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Set up more COVID-19 testing centres, sample collection infrastructure: Delhi HC to AAP govt

A bench of Chief Justice D N Patel and Justice Jasmeet Singh also asked the Delhi government to put in place necessary infrastructure to streamline the sample collection process.

April 26, 2021 / 12:35 PM IST
Representative image: AP

Representative image: AP

The Delhi High Court on Monday requested the AAP government to set up more testing centres in view of the rise in COVID-19 cases in the national capital which is recording over 24,000 fresh infections for the last few days.

A bench of Chief Justice D N Patel and Justice Jasmeet Singh also asked the Delhi government to put in place necessary infrastructure to streamline the sample collection process.

Also Read: Delhi lockdown extended by 1 week as oxygen situation still 'under stress': CM Arvind Kejriwal

The direction was issued by the court after several lawyers told the bench that they were facing difficulty in getting tested as labs were saying they will carry out sample collection after 2-3 days.

Also Read: United Airlines to resume flights from Delhi to US on April 25


COVID-19 Vaccine

Frequently Asked Questions

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How does a vaccine work?

A vaccine works by mimicking a natural infection. A vaccine not only induces immune response to protect people from any future COVID-19 infection, but also helps quickly build herd immunity to put an end to the pandemic. Herd immunity occurs when a sufficient percentage of a population becomes immune to a disease, making the spread of disease from person to person unlikely. The good news is that SARS-CoV-2 virus has been fairly stable, which increases the viability of a vaccine.

How many types of vaccines are there?

There are broadly four types of vaccine — one, a vaccine based on the whole virus (this could be either inactivated, or an attenuated [weakened] virus vaccine); two, a non-replicating viral vector vaccine that uses a benign virus as vector that carries the antigen of SARS-CoV; three, nucleic-acid vaccines that have genetic material like DNA and RNA of antigens like spike protein given to a person, helping human cells decode genetic material and produce the vaccine; and four, protein subunit vaccine wherein the recombinant proteins of SARS-COV-2 along with an adjuvant (booster) is given as a vaccine.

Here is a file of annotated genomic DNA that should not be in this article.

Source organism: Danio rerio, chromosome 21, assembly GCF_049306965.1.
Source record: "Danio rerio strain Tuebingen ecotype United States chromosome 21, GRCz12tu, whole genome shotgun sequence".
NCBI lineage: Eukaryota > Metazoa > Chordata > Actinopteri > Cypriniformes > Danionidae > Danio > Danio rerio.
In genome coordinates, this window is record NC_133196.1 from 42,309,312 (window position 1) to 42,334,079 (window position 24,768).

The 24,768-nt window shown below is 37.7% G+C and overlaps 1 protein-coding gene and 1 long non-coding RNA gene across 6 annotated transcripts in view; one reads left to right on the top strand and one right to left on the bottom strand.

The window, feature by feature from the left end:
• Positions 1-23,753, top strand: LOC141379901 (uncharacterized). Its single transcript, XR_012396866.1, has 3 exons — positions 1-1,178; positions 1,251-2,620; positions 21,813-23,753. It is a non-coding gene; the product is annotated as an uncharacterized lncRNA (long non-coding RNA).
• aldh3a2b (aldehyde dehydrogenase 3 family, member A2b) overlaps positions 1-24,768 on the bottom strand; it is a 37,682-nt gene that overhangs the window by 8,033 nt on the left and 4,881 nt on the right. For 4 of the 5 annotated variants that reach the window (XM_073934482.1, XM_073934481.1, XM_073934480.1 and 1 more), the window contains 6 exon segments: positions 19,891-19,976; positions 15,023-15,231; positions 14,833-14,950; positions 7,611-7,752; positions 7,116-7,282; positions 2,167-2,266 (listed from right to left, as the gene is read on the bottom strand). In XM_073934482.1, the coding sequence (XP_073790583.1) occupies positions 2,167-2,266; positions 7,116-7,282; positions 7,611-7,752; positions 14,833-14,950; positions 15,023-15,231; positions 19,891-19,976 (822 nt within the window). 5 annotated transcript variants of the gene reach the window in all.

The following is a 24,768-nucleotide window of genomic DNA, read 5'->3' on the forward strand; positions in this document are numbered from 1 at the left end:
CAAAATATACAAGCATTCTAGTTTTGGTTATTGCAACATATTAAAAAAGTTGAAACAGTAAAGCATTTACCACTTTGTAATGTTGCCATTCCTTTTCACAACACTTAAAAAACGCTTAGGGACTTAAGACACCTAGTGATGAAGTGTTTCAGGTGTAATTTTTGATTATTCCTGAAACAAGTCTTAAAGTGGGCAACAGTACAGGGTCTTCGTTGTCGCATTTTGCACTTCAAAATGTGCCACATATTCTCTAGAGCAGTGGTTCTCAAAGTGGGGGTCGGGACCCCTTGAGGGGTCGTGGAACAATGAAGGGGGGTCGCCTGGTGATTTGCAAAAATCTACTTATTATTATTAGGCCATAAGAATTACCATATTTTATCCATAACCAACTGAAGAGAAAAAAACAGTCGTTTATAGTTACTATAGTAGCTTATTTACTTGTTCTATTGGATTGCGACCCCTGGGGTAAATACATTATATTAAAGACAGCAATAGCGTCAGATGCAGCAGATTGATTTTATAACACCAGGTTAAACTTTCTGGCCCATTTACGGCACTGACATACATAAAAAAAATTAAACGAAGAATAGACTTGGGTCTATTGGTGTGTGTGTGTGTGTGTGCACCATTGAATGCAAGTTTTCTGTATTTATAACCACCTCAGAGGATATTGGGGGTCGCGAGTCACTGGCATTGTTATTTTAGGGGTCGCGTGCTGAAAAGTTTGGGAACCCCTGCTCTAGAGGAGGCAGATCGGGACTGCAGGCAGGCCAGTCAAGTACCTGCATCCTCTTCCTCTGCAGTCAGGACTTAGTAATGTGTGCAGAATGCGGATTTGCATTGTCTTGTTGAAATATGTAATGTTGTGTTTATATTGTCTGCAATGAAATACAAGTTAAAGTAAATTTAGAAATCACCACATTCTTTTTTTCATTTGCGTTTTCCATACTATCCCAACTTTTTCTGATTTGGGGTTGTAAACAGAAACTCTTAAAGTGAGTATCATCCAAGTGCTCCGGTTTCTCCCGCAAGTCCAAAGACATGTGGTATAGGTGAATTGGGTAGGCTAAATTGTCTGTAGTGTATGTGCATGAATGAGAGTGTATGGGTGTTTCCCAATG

What does it take to develop a vaccine of this kind?

Vaccine development is a long, complex process. Unlike drugs that are given to people with a diseased, vaccines are given to healthy people and also vulnerable sections such as children, pregnant women and the elderly. So rigorous tests are compulsory. History says that the fastest time it took to develop a vaccine is five years, but it usually takes double or sometimes triple that time.

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The lawyers claimed that the number of daily tests have gone down to around 60,000 from the over one lakh tests that were being conducted earlier.

Follow our LIVE blog for latest updates of the novel coronavirus pandemic

Delhi recorded 350 COVID-19 deaths on Sunday and 22,933 cases with a positivity rate of 30.21 percent.
Follow our full coverage of the coronavirus pandemic here.

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first published: Apr 26, 2021 12:20 pm
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